• Hasamu M-90
    • Ken-Go M-72?
    • Lethal Thunder / Thunder Blaster M-92
  • 1992
    • Bomber Man World / New Dyna Blaster - Global Quest / New Atomic Punk - Global Quest
    • Hook M-99 A
    • Major Title 2 - Tournament Leader / The Irem Skins Game M-92 F
    • Mystic Riders / Gun Hohki M-92
    • Quiz F-1 1,2finish M-97
    • R-Type Leo M-92
    • Undercover Cops M-92
  • 1993
    • Fire Barrel M-107
    • In The Hunt / Kaitei Daisensou M-92 E
    • Ninja Baseball Bat Man (野球格闘リーグマン, Yakyū Kakutō Rīgu Man?) M-92
    • Risky Challenge M-97
    • Perfect Soldiers / Superior Soldiers (US) M-92 G
    • Gussun Oyoyo M-97
  • 1994
    • Dream Soccer '94 (licensed to Data East) M92 G(Irem),M-107 Data East
    • Gunforce 2 / Geostorm M-92 G

MSX / MSX2 (1982-1987)

  • 1982
    • Moon Patrol (1982/1984) (Produced by Dempa) DP-3912011 (GenMSX entry)

(Released in Brazil as Patrulha Lunar (product-id J07) by Sharp-Epcom)

  • 1985
    • Kung-Fu Acho (聖拳アチョー) also known as Seiken Acho, produced by Irem and ASCII. (GenMSX entry)
  • 1986
    • Spelunker (licensed from Brøderbund) IM-01 (GenMSX entry)
    • 10 Yard Fight IM-02 (GenMSX entry)
    • Panther (GenMSX entry)

1987

    • Super Lode Runner (licensed from Brøderbund) IM-03 (MSX & MSX2) (GenMSX entry)
    • R-Type (1987,1988) IM-04 (MSX & MSX2) (GenMSX entry)

Famicon/NES (1986-1993)

1986

    • Deadly Towers
    • Sqoon

1987

    • Spelunker II: Yuushahe no Chousen

1989

    • Holy Diver

1990

    • Kickle Cubicle

1991

    • Hammerin' Harry/Daiku No Gen-San
    • Metal Storm

1993

    • Ai Sensei no Oshiete: Watashi no Hoshi
    • Daiku no Gen-san 2: Akage no Dan no Gyakushuu

Game Boy (1991-1994)

  • 1991
    • Racing Damashii
    • Ganso!! Yancha Maru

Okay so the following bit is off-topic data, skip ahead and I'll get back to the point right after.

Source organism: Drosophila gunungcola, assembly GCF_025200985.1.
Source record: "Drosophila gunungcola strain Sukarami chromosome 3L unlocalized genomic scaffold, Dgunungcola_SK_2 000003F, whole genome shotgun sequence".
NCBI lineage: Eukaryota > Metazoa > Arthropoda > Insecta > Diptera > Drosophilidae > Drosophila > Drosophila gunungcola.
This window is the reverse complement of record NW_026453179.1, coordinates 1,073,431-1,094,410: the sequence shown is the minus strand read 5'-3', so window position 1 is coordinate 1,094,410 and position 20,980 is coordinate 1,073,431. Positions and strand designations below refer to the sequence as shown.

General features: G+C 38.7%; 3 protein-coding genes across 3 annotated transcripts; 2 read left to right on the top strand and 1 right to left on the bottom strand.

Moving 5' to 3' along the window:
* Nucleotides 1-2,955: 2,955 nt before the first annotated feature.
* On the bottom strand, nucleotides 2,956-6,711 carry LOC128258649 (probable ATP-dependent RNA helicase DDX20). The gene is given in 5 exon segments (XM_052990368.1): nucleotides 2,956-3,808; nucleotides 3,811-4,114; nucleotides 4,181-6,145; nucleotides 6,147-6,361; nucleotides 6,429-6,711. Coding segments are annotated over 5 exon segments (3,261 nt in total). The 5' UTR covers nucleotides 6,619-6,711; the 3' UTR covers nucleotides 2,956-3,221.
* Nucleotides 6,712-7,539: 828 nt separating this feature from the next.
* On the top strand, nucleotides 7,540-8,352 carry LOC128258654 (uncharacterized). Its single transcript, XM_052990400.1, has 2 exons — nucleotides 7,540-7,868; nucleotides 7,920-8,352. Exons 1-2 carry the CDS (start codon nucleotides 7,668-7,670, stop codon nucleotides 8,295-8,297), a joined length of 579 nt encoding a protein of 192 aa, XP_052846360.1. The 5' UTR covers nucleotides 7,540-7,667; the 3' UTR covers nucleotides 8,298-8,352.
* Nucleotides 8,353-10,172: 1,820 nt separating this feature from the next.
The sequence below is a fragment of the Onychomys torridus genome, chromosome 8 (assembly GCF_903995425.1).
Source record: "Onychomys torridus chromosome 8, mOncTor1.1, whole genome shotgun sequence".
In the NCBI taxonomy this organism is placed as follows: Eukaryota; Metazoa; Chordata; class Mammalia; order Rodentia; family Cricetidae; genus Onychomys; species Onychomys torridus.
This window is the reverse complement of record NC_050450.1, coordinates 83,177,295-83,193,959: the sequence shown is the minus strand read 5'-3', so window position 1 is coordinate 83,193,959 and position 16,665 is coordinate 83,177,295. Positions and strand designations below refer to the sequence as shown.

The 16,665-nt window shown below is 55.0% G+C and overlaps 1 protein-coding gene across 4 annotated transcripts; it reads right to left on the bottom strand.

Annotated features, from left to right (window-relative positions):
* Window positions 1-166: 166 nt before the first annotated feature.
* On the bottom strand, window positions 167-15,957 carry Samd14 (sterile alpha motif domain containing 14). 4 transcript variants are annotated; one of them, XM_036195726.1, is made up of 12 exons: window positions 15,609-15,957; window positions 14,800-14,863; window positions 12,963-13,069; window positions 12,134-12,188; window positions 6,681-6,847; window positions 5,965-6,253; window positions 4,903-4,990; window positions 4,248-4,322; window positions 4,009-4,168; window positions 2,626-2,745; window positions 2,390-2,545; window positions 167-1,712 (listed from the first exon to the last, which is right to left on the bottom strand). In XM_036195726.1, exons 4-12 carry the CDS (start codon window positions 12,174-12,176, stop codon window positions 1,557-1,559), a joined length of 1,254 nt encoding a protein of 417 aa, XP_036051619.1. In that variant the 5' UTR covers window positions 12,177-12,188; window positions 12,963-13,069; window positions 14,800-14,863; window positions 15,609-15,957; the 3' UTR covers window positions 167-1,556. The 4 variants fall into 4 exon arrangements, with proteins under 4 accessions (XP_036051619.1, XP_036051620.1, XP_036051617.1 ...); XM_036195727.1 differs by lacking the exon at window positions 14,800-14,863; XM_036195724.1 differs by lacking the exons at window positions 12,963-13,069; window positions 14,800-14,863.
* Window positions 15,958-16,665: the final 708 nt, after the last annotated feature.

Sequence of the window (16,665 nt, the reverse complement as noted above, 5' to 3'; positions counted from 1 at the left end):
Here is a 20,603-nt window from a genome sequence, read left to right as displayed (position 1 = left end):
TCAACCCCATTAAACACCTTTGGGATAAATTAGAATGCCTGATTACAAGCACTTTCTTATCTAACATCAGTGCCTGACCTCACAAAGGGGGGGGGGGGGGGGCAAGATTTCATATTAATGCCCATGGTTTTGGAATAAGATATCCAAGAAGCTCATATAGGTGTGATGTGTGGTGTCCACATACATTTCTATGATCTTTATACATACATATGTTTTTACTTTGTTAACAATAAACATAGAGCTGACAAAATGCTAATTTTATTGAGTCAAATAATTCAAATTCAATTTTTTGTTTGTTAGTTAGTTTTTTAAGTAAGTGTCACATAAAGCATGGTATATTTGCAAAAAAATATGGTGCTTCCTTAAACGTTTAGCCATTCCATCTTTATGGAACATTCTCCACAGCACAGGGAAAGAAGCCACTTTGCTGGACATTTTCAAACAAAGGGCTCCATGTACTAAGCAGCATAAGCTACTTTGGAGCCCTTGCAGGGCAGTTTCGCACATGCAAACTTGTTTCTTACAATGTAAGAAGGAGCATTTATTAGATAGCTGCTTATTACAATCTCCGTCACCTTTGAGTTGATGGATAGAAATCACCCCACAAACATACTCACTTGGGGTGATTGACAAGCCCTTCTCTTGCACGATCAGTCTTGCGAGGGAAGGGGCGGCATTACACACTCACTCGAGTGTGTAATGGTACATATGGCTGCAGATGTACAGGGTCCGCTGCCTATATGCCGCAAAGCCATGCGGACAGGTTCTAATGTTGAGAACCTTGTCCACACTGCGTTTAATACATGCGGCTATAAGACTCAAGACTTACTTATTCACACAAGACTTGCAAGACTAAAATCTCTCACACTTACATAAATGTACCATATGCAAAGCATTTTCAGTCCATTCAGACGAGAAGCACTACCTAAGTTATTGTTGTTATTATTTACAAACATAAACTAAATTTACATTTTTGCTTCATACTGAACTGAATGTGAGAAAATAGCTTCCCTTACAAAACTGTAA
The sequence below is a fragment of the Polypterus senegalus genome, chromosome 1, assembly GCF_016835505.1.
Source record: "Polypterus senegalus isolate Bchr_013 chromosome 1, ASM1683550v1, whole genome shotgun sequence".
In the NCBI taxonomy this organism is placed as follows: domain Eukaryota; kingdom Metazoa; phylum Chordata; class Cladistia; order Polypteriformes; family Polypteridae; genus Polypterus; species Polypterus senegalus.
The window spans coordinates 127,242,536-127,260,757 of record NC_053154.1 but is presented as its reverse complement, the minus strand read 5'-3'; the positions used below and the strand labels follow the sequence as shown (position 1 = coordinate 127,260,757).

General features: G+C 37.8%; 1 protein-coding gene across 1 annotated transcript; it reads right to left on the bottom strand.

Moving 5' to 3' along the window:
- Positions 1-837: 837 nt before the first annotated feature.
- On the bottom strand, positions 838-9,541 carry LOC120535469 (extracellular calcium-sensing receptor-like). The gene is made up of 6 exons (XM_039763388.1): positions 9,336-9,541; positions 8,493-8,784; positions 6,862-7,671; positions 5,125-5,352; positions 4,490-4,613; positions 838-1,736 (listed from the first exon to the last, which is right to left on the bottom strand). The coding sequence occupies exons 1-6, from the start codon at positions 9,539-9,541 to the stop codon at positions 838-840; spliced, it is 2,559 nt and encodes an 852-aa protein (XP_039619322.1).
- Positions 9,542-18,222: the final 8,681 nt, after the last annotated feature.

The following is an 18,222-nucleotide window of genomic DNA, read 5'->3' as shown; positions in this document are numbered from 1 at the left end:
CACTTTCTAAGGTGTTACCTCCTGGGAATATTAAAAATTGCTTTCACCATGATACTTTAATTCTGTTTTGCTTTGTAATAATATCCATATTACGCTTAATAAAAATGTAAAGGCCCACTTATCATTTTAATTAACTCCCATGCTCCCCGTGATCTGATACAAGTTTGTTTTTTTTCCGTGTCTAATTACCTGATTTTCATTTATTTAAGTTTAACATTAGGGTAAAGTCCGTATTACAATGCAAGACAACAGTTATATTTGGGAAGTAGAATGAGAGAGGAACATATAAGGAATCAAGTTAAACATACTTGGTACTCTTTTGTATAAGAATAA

• Kung Fu Master
    • Racing Kon
    • R-Type
    • Taiyou no Yuusha Firebird
  • 1992
    • Hammerin' Harry: Ghost Breeding Company/Daiku no Gen-san
    • Kizuchida Quiz Da Gen-San Da!
    • Nu~Bo~
    • R-Type II
  • 1993
    • Saigo No Ninmichi
    • Shuyaku Sentai Irem Fighter
    • Undercover Cops
  • 1994
    • Daiku No Gen-San: Robot Teikoku No Yabou (1994)

Game Boy Color (2000)

  • 2000
    • Daiku no Gensan - Kachikachi no Tonkachi ga Kachi

Super NES (1991-(1993/1995))

  • 1991
    • Super R-Type
  • 1992
    • Irem Skins Game, The (known as Major Title in Japan and Europe)
    • DinoCity
  • 1993
    • R-Type III: The Third Lightning (Super NES version published by Jaleco in 1994.)
    • Street Combat (it is NCS' first Super Famicom Ranma 1/2 fighting game, with the license removed)
    • Rocky Rodent (Nitro Punks Mightheads in Japan)
    • Ganbare! Daiku no Gen-san
    • Undercover Cops (Super NES version unreleased. Super Famicom version published by Varie in 1995.)

Sega Saturn (1995)

  • 1995
    • In the Hunt

PlayStation (1995-1999)

  • 1995
    • In the Hunt
  • 1998
    • R-Types
  • 1999
    • R-Type Delta

PlayStation 2 (2001-2007)

PlayStation 3 (2009-?)

  • 2009
    • Minna de Spelunker; downloadable from the PSN Store.
    • Zettai Zetsumei Toshi 4: Summer Memories; Scheduled to be released Winter 2010, but was delayed to the summer of 2011. Apparently definitely canceled in Japan due to the recent tsunami and earthquake, but there is no word on the NTSC-U version.

PlayStation Portable (2009-?)

  • 2009
    • Hammerin' Hero
    • Zettai Zetsumei Toshi 3: Kowareyuku Machi no Kanojo no Uta'

Xbox 360 (2008-?)

  • 2008
    • R-Type Dimensions





This article has been partly taken from Wikipedia